Monthly Archives: February 2016

Recovery of Attorneys’ Fees – Part II: Key Considerations in Statutory Entitlement to Attorneys’ Fees

This blog post is part II in a series of blogs posts discussing the recovery of attorneys’ fees. Part I explored some considerations in the recovery of attorneys’ fees when the recovery is by virtue of a contractual provision. This second post in the series discusses those scenarios where a Florida state statute entitles litigants to reimbursement of prevailing party attorney’s fees. Read Full Post

CATEGORY: Florida Business Litigation Blog Practice Areas:

Condominium Fire Sprinkler Retrofitting in Florida

In 2003, the Florida Legislature enacted 718.112(2)(l) as a statutory scheme to require the retrofitting of fire sprinklers for residential condominiums. The statute first began specified that the condominium association may not vote to forego such retrofitting with a fire sprinkler system of common areas in “high-rise building” which was defined as “greater than 75 feet.” That language remained consistent in the statute until 2010. However, in the 2010 statute revision, the language referring to “high-rise” buildings “greater than 75 feet” in height was completely removed from the statute. Now all condominium association need to consider and address this requirement. A discussion on fire sprinkler retrofitting is the subject of this blog post. Read Full Post

CATEGORY: Florida Community Association Law Blog Practice Areas:

Florida Condominium and Homeowner Associations: Know Your Governing Documents and Florida Law

Condominium associations and homeowner associations (HOA) are abundant in Florida. These types of associations are typically governed by declarations/covenants and restrictions, as well as bylaws and articles of incorporation (collectively referred to in this post as the governing documents). These associations are also governed by detailed provisions of the Florida Statutes. Chapter 718 (condominiums) and Chapter 720 (home owners associations). Read Full Post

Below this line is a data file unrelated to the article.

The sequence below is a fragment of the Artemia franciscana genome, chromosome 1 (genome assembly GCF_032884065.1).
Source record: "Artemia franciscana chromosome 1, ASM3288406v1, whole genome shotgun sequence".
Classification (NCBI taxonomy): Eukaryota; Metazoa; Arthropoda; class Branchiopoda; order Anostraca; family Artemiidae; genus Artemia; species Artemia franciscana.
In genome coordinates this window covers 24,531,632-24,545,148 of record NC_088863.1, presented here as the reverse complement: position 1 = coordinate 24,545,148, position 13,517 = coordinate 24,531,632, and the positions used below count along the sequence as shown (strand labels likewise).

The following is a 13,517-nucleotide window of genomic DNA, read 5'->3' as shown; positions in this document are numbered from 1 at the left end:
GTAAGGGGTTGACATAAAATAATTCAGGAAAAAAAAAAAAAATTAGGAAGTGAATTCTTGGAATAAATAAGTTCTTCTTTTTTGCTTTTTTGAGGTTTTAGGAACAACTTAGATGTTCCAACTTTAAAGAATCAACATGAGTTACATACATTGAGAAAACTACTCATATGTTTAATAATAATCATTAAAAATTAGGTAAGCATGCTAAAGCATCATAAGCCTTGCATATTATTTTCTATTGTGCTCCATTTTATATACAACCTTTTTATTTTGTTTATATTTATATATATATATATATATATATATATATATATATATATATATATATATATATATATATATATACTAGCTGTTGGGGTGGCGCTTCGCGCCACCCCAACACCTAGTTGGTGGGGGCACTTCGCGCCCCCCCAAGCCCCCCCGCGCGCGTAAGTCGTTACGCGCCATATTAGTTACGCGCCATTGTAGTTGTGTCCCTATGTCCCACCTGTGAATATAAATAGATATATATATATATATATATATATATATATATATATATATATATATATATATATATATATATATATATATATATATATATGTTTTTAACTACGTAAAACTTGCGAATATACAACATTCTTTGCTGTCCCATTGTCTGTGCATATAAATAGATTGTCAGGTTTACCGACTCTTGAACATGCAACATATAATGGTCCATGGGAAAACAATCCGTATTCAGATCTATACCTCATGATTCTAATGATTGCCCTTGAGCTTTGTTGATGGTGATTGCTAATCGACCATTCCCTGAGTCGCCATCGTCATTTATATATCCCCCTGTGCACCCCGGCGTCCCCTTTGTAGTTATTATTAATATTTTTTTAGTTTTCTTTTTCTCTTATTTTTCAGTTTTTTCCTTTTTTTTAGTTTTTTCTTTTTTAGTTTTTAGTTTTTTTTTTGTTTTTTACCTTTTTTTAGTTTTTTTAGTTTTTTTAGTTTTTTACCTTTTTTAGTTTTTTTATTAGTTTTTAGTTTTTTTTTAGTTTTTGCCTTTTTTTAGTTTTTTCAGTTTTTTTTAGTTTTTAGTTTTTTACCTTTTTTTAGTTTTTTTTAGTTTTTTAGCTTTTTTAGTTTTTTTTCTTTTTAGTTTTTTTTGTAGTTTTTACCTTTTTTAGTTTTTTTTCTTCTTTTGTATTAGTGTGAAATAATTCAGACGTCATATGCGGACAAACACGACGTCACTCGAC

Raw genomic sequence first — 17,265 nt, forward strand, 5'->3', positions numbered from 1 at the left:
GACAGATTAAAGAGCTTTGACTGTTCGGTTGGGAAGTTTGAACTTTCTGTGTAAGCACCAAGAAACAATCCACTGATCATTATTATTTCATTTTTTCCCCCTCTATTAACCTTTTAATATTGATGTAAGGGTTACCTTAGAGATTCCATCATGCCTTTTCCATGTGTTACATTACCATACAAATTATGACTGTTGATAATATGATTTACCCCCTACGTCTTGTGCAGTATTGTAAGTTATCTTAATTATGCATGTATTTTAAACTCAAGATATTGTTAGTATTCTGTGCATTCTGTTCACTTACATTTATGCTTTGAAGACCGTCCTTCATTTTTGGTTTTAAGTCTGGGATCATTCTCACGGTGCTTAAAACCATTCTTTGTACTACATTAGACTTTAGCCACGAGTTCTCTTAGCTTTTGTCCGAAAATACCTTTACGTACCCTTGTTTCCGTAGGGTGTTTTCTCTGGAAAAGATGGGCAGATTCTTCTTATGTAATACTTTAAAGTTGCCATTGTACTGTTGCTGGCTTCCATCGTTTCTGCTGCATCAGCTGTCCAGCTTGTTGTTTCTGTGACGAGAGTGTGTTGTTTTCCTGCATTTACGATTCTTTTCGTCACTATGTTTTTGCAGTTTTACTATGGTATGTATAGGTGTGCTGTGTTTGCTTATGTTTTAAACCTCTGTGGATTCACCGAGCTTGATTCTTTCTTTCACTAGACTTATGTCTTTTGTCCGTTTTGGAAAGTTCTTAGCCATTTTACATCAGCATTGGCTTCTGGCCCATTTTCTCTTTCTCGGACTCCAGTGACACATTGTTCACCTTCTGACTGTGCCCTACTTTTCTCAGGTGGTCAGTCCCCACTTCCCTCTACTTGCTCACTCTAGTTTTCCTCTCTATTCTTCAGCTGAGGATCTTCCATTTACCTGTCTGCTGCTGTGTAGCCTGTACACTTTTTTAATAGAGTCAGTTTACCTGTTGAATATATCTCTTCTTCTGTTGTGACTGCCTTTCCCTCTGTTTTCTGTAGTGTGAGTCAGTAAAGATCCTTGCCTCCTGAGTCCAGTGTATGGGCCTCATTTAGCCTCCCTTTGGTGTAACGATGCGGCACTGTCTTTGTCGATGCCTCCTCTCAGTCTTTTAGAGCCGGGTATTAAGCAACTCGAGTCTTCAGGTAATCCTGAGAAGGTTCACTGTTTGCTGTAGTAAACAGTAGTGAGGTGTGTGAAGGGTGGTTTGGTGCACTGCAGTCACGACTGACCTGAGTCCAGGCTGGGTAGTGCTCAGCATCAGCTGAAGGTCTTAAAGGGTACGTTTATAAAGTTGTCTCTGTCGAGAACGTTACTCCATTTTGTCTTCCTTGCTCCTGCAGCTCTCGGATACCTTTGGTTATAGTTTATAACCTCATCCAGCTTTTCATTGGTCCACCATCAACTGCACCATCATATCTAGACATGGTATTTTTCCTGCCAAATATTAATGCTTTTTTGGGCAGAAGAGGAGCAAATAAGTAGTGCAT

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Notice to Owner – Exceptions to Serving in Florida

In Florida, performing construction work carries many technical requirements in order to properly perform the work. The technical requirements also apply to the contractor, subcontractor and material supplier who wants to protect its lien rights in the event the Owner does not pay. The first step in preserving subcontractor and material supplier lien rights is serving a Notice to Owner. The purpose of the Notice to Owner is literally contained within its own title. The purpose is to inform the Owner that the subcontractor (who does not have a contract with the owner) is providing labor, services, or materials for the improvement of the property. The Notice to Owner also lets the Owner know that the subcontractor has a right to lien the property if not paid and that the Owner could pay twice if it makes payment to the Contractor without getting a release from the subcontractor. The failure of the subcontractor to timely service a Notice to Owner is, however, a complete defense to enforcement of a construction lien. § 713.06(2)(a), Fla. Stat. Read Full Post

CATEGORY: Florida Construction Industry Law Blog Practice Areas:

Nuisance in Florida Condominium Associations